- IPA: /ʃɹiːk/
shriek (plural shrieks)
- A sharp, shrill outcry or scream; a shrill wild cry such as is caused by sudden or extreme terror, pain, or the like.
- Shrieks, clamours, murmurs, fill the frighted town.
- 1912, Edgar Rice Burroughs, Tarzan of the Apes, Chapter 5:
- Sabor, the lioness, was a wise hunter. To one less wise the wild alarm of her fierce cry as she sprang would have seemed a foolish thing, for could she not more surely have fallen upon her victims had she but quietly leaped without that loud shriek?
- (UK, slang) An exclamation mark.
- French: hurlement
- German: Kreischen
- Portuguese: guincho
- Russian: пронзительный крик m, визг
- Spanish: alarido, chillido
shriek (shrieks, present participle shrieking; past and past participle shrieked)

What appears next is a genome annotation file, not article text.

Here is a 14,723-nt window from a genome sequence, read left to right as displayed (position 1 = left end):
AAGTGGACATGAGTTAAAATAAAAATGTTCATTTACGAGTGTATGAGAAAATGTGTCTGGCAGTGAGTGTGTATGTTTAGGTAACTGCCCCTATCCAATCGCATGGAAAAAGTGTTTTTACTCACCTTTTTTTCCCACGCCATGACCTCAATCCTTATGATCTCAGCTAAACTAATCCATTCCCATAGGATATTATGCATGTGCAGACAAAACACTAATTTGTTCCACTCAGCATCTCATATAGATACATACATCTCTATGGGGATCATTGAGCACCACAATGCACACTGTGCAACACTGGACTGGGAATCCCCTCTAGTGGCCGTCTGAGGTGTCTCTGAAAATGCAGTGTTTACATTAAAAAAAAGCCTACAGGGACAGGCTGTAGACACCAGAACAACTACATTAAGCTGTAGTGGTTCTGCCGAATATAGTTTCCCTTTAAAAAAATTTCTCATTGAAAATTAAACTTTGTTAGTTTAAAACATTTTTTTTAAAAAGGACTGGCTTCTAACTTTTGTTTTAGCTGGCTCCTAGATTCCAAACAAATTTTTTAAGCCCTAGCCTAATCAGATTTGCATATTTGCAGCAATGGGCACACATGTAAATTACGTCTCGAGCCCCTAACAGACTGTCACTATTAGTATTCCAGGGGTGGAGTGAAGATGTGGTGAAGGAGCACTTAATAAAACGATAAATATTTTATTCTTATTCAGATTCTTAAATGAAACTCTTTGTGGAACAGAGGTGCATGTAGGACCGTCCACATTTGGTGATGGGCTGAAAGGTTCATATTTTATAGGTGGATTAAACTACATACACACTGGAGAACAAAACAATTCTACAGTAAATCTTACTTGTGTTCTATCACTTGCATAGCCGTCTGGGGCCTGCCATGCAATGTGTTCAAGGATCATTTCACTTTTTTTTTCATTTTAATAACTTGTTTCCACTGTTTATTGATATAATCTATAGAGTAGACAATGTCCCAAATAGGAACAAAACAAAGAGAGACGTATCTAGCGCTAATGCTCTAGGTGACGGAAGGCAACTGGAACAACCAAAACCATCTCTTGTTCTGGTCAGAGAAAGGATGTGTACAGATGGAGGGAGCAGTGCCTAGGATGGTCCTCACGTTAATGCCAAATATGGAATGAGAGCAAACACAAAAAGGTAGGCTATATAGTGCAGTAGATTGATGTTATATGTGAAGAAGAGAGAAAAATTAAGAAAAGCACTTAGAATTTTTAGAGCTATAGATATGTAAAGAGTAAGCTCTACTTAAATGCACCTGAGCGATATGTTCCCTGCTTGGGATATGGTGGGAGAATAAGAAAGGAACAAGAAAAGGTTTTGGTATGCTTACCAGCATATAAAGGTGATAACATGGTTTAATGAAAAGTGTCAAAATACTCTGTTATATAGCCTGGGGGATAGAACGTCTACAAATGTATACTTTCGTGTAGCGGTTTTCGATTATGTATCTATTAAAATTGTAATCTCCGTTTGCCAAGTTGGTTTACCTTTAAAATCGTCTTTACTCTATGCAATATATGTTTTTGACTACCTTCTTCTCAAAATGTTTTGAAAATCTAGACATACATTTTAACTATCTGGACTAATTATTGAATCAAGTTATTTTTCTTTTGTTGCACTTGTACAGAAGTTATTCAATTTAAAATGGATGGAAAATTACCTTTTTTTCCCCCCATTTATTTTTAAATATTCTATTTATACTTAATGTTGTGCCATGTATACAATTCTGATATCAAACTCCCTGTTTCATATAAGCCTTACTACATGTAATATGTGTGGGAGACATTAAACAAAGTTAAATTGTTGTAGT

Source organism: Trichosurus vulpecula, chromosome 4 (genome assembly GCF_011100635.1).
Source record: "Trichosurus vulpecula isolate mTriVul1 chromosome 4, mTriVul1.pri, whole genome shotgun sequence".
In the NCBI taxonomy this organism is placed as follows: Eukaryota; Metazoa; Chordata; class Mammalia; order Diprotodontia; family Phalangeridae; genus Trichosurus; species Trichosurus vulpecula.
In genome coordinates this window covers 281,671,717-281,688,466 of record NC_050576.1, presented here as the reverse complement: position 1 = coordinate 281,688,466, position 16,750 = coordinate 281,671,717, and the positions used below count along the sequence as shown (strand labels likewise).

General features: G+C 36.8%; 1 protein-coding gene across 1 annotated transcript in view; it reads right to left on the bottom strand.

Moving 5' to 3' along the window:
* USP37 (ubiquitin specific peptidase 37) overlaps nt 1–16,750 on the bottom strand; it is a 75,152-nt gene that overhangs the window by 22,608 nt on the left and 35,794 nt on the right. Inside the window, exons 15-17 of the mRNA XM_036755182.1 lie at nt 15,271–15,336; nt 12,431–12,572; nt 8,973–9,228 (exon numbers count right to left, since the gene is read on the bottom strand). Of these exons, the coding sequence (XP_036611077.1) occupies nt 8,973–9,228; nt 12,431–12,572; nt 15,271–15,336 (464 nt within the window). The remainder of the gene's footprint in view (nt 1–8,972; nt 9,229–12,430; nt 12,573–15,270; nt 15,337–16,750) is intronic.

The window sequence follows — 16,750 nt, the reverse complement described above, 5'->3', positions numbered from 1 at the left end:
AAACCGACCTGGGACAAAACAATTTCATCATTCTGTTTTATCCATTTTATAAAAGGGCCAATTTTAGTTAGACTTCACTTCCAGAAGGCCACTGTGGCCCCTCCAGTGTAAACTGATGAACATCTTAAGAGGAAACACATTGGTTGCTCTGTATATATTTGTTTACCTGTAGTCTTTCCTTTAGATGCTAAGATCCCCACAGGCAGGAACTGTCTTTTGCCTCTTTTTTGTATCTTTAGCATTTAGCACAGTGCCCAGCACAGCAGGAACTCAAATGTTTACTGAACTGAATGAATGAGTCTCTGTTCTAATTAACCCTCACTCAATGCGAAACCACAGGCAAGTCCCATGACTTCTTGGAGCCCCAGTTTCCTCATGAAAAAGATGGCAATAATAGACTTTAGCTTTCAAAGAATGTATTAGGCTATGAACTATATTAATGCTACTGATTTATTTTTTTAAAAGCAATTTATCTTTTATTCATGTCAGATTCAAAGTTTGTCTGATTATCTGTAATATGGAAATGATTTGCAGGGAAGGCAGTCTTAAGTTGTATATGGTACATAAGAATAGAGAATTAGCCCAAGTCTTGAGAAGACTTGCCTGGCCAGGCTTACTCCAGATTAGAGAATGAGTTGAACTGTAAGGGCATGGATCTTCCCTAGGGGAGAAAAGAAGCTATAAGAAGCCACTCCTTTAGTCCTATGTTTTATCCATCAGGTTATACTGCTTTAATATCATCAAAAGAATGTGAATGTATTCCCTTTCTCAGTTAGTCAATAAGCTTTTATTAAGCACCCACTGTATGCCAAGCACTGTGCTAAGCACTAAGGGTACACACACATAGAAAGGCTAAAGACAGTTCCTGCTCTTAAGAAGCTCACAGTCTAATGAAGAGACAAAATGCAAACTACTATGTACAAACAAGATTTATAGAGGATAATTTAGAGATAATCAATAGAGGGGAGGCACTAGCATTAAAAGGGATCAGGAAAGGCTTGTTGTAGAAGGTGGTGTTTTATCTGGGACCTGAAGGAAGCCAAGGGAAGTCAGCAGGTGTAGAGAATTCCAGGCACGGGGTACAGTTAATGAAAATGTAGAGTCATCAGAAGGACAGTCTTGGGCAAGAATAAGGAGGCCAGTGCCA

- (intransitive) To utter a loud, sharp, shrill sound or cry, as do some birds and beasts; to scream, as in a sudden fright, in horror or anguish.
- c. 1606, William Shakespeare, “The Tragedie of Macbeth”, in Mr. William Shakespeares Comedies, Histories, & Tragedies: Published According to the True Originall Copies (First Folio), London: Printed by Isaac Iaggard, and Ed[ward] Blount, published 1623, OCLC 606515358 ↗, [Act II, scene ii]:
- It was the owl that shrieked.
- At this she shrieked aloud; the mournful train / Echoed her grief.
- (transitive) To utter sharply and shrilly; to utter in or with a shriek or shrieks.
- The ghostly owl, shrieking his baleful note.
- She shrieked his name to the dark woods.
- German: kreischen